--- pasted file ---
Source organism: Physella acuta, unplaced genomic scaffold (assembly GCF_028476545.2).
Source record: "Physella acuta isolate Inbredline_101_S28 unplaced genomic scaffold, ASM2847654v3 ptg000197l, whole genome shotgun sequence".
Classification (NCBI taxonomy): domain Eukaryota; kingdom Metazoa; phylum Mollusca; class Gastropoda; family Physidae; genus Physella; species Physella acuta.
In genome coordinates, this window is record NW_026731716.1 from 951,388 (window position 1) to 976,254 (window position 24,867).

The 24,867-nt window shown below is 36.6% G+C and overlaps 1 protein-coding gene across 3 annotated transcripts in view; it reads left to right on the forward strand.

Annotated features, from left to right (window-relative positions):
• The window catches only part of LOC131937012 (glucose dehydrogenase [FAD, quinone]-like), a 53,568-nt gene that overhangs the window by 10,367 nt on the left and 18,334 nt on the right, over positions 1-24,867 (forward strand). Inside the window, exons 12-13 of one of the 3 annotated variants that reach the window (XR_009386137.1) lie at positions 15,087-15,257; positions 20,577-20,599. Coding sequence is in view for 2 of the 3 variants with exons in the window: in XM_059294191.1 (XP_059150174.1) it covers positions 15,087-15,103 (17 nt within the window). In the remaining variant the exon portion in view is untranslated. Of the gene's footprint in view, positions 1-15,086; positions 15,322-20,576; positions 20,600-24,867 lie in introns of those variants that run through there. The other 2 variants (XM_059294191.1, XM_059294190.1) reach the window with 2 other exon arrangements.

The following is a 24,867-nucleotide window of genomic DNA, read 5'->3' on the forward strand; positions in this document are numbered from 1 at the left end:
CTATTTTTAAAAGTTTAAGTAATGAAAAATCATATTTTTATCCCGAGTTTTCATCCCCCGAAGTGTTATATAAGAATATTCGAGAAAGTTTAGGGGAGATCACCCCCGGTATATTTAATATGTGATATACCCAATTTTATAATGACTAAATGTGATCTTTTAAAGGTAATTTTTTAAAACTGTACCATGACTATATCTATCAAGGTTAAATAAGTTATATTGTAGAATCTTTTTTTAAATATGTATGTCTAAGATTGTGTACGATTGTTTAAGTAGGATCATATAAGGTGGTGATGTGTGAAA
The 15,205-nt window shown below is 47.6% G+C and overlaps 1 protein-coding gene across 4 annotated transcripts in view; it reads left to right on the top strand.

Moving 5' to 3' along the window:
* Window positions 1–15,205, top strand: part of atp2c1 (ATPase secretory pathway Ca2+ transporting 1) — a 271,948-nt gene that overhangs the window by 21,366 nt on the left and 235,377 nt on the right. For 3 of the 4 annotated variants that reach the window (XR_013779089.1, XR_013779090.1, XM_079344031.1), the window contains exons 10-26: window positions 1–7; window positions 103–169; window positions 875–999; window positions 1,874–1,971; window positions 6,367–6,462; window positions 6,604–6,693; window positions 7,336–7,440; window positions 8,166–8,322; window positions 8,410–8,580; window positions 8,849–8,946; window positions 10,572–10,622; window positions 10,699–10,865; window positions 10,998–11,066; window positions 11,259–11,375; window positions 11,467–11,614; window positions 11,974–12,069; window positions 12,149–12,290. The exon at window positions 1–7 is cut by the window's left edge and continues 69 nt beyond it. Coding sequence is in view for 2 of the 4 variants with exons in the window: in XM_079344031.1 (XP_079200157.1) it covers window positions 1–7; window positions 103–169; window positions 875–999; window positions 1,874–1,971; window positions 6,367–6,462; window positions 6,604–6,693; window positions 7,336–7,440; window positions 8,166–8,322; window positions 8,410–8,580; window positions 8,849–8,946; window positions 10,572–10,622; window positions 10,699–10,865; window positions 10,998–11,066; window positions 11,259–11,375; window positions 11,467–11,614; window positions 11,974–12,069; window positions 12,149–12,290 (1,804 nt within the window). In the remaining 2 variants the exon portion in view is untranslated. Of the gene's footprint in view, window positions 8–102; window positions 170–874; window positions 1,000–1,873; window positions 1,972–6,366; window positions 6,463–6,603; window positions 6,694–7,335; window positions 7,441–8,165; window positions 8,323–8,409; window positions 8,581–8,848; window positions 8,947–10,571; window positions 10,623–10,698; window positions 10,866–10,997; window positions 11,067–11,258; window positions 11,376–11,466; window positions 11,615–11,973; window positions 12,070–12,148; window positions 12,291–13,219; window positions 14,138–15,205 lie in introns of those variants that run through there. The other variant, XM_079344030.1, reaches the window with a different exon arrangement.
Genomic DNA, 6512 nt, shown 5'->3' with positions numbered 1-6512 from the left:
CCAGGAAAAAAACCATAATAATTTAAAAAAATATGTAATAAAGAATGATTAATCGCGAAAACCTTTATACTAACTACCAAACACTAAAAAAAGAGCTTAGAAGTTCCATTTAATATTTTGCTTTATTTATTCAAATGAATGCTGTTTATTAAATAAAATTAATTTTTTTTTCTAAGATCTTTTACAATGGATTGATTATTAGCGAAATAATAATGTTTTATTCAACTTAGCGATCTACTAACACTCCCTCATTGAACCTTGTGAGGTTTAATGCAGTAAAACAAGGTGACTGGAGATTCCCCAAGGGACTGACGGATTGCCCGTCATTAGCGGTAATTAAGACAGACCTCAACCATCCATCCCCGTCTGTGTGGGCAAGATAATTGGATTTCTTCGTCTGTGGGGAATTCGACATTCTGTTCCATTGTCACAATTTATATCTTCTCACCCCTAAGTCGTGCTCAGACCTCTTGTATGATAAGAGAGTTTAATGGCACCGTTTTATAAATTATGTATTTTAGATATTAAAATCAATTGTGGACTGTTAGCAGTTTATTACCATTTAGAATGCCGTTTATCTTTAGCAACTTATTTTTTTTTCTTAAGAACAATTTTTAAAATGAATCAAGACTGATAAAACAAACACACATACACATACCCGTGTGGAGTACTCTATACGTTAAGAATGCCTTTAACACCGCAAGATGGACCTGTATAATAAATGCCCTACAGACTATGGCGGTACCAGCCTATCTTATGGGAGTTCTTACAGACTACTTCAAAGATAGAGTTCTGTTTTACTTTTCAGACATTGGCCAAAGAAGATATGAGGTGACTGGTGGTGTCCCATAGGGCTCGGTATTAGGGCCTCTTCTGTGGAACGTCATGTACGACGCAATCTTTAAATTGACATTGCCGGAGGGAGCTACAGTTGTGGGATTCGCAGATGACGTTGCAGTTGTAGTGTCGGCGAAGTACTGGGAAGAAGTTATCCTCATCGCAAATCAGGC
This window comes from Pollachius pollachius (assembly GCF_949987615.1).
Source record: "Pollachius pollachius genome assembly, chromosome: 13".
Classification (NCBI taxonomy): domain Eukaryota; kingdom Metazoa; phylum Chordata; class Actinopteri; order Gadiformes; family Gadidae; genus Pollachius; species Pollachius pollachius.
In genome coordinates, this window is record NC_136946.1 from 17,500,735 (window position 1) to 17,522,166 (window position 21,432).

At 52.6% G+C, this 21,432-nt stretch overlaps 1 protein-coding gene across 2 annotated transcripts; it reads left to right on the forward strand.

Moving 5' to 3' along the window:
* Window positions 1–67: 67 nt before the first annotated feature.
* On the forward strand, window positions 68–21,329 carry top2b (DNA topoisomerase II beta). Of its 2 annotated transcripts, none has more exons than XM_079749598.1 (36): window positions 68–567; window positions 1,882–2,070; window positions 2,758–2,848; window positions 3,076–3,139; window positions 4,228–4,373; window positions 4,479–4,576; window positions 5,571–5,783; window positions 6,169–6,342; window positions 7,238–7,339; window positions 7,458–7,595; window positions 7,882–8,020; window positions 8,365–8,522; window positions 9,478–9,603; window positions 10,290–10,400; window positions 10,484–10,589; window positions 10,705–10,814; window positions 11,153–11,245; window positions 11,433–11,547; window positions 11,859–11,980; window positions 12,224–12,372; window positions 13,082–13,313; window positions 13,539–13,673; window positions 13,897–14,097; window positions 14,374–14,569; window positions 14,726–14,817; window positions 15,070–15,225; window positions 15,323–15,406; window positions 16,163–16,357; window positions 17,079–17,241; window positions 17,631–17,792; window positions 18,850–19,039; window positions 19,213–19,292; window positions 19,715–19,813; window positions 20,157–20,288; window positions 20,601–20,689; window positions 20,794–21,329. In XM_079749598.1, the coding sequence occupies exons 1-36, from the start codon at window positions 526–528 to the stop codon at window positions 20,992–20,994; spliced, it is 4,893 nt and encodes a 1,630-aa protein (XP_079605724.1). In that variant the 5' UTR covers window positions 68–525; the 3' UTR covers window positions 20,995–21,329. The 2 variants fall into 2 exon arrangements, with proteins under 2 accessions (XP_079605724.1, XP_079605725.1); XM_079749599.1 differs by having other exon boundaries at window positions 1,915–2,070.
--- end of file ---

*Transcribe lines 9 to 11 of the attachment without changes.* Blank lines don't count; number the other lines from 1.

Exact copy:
CTATTTTTAAAAGTTTAAGTAATGAAAAATCATATTTTTATCCCGAGTTTTCATCCCCCGAAGTGTTATATAAGAATATTCGAGAAAGTTTAGGGGAGATCACCCCCGGTATATTTAATATGTGATATACCCAATTTTATAATGACTAAATGTGATCTTTTAAAGGTAATTTTTTAAAACTGTACCATGACTATATCTATCAAGGTTAAATAAGTTATATTGTAGAATCTTTTTTTAAATATGTATGTCTAAGATTGTGTACGATTGTTTAAGTAGGATCATATAAGGTGGTGATGTGTGAAA
The 15,205-nt window shown below is 47.6% G+C and overlaps 1 protein-coding gene across 4 annotated transcripts in view; it reads left to right on the top strand.

Moving 5' to 3' along the window: